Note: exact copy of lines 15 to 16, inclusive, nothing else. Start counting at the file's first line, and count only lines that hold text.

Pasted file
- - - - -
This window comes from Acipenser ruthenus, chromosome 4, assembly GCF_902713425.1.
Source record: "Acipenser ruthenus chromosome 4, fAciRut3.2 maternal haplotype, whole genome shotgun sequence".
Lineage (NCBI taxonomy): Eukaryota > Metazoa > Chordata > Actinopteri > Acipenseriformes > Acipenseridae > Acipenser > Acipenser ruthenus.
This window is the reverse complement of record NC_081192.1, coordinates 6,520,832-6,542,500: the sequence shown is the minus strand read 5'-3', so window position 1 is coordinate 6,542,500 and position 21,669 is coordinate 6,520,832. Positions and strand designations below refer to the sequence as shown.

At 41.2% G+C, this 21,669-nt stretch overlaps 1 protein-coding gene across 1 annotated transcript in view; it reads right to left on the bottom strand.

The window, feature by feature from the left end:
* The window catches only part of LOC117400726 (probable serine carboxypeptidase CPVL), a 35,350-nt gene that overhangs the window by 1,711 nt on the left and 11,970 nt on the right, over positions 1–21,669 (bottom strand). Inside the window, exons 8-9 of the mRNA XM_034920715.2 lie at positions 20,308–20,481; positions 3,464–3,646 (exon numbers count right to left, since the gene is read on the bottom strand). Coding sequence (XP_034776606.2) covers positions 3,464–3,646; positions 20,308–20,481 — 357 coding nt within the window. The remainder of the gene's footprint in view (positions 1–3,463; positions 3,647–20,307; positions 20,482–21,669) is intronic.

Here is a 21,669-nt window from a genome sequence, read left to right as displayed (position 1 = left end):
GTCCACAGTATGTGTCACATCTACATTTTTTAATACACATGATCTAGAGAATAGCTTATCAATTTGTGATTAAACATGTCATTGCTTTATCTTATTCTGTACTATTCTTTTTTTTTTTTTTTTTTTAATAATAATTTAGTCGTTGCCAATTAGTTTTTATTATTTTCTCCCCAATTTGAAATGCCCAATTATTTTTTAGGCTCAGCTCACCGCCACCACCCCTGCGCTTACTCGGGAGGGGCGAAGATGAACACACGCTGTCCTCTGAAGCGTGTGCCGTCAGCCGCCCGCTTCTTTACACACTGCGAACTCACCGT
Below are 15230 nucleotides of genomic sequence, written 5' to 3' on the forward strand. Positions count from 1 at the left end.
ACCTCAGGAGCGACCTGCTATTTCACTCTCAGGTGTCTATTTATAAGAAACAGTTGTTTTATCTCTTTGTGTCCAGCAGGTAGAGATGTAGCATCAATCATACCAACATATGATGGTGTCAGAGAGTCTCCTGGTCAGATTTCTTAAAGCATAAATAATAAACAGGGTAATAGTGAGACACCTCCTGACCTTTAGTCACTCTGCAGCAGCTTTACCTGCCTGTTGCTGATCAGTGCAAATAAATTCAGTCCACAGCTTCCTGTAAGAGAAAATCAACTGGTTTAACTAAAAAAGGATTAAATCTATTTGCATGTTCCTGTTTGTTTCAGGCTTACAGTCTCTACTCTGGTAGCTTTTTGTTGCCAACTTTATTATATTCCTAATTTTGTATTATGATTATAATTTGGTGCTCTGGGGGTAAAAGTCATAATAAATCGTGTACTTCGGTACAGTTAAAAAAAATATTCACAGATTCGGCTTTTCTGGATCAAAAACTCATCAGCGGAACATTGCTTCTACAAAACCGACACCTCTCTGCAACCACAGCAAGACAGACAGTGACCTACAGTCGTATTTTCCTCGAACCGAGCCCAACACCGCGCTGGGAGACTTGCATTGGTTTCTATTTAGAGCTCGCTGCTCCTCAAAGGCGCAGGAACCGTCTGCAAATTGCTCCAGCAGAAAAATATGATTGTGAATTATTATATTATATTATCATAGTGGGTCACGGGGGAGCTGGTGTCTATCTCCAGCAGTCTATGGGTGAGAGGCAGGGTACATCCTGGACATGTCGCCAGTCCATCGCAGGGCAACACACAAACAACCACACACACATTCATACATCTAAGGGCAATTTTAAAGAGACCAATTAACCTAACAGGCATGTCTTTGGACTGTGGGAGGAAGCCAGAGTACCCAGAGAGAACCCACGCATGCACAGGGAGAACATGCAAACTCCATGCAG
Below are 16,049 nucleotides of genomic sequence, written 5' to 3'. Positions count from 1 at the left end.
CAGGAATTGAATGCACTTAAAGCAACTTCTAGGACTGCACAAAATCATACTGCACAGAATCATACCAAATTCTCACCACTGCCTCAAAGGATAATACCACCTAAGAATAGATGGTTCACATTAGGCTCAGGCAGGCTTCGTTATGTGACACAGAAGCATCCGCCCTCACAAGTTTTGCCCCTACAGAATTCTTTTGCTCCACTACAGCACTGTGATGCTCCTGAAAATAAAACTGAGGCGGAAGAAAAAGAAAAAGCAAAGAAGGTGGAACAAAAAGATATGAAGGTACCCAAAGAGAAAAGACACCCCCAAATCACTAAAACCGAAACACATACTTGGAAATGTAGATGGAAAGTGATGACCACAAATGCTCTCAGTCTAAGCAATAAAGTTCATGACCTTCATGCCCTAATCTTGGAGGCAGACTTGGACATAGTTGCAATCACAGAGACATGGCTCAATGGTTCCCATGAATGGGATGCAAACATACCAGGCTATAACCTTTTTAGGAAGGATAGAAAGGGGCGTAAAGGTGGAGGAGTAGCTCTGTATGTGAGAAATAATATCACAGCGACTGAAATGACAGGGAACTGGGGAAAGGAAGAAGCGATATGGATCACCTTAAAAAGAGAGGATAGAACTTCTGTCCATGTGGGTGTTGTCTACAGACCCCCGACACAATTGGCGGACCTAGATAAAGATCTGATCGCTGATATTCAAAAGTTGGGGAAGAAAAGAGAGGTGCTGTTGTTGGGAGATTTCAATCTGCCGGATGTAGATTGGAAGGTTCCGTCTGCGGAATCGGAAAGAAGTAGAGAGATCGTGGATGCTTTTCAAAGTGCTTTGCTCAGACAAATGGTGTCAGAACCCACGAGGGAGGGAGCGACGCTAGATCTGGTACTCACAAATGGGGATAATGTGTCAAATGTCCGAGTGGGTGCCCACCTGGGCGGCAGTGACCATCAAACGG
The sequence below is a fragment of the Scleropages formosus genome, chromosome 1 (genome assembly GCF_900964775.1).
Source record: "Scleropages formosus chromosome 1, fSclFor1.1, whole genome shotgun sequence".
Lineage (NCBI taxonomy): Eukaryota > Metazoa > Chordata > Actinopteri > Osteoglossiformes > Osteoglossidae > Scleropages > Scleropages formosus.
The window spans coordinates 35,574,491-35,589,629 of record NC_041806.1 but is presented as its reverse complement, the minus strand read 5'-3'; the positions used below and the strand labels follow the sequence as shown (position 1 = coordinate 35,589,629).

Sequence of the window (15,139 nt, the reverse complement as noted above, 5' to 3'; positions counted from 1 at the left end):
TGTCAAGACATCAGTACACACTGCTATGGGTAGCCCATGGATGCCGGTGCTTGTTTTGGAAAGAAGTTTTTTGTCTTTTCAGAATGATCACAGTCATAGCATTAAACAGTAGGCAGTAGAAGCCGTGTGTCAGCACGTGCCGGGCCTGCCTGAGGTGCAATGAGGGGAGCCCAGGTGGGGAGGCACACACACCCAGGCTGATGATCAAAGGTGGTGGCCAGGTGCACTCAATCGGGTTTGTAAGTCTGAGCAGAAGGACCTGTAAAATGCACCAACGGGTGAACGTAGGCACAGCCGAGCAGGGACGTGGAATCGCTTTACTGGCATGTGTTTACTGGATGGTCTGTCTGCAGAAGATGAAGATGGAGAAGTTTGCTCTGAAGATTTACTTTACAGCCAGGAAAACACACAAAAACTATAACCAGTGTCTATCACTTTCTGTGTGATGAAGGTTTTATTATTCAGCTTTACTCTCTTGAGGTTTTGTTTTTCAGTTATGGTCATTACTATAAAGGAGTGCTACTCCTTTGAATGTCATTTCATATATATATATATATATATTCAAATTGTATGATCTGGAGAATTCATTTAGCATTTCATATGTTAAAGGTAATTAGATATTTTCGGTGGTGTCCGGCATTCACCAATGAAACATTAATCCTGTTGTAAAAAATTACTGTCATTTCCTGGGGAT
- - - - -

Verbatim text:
Source record: "Scleropages formosus chromosome 1, fSclFor1.1, whole genome shotgun sequence".
Lineage (NCBI taxonomy): Eukaryota > Metazoa > Chordata > Actinopteri > Osteoglossiformes > Osteoglossidae > Scleropages > Scleropages formosus.